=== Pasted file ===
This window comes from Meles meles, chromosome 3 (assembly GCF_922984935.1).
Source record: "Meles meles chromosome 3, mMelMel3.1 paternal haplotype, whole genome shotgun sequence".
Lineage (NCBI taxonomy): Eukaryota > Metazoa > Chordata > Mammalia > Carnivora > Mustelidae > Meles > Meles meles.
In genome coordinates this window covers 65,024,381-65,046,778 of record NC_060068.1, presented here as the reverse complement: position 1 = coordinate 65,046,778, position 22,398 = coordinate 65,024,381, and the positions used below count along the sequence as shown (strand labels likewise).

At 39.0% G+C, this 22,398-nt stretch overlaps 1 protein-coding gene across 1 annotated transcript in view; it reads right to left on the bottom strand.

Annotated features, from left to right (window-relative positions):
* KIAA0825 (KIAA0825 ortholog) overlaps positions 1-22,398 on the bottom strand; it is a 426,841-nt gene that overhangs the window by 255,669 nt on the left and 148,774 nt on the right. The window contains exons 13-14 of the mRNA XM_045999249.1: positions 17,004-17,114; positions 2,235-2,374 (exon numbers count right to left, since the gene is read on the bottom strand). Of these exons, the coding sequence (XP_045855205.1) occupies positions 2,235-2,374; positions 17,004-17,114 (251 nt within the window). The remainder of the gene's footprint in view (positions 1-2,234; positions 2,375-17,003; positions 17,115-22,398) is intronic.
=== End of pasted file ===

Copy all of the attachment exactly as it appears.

This window comes from Meles meles, chromosome 3 (assembly GCF_922984935.1).
Source record: "Meles meles chromosome 3, mMelMel3.1 paternal haplotype, whole genome shotgun sequence".
Lineage (NCBI taxonomy): Eukaryota > Metazoa > Chordata > Mammalia > Carnivora > Mustelidae > Meles > Meles meles.
In genome coordinates this window covers 65,024,381-65,046,778 of record NC_060068.1, presented here as the reverse complement: position 1 = coordinate 65,046,778, position 22,398 = coordinate 65,024,381, and the positions used below count along the sequence as shown (strand labels likewise).

At 39.0% G+C, this 22,398-nt stretch overlaps 1 protein-coding gene across 1 annotated transcript in view; it reads right to left on the bottom strand.

Annotated features, from left to right (window-relative positions):
* KIAA0825 (KIAA0825 ortholog) overlaps positions 1-22,398 on the bottom strand; it is a 426,841-nt gene that overhangs the window by 255,669 nt on the left and 148,774 nt on the right. The window contains exons 13-14 of the mRNA XM_045999249.1: positions 17,004-17,114; positions 2,235-2,374 (exon numbers count right to left, since the gene is read on the bottom strand). Of these exons, the coding sequence (XP_045855205.1) occupies positions 2,235-2,374; positions 17,004-17,114 (251 nt within the window). The remainder of the gene's footprint in view (positions 1-2,234; positions 2,375-17,003; positions 17,115-22,398) is intronic.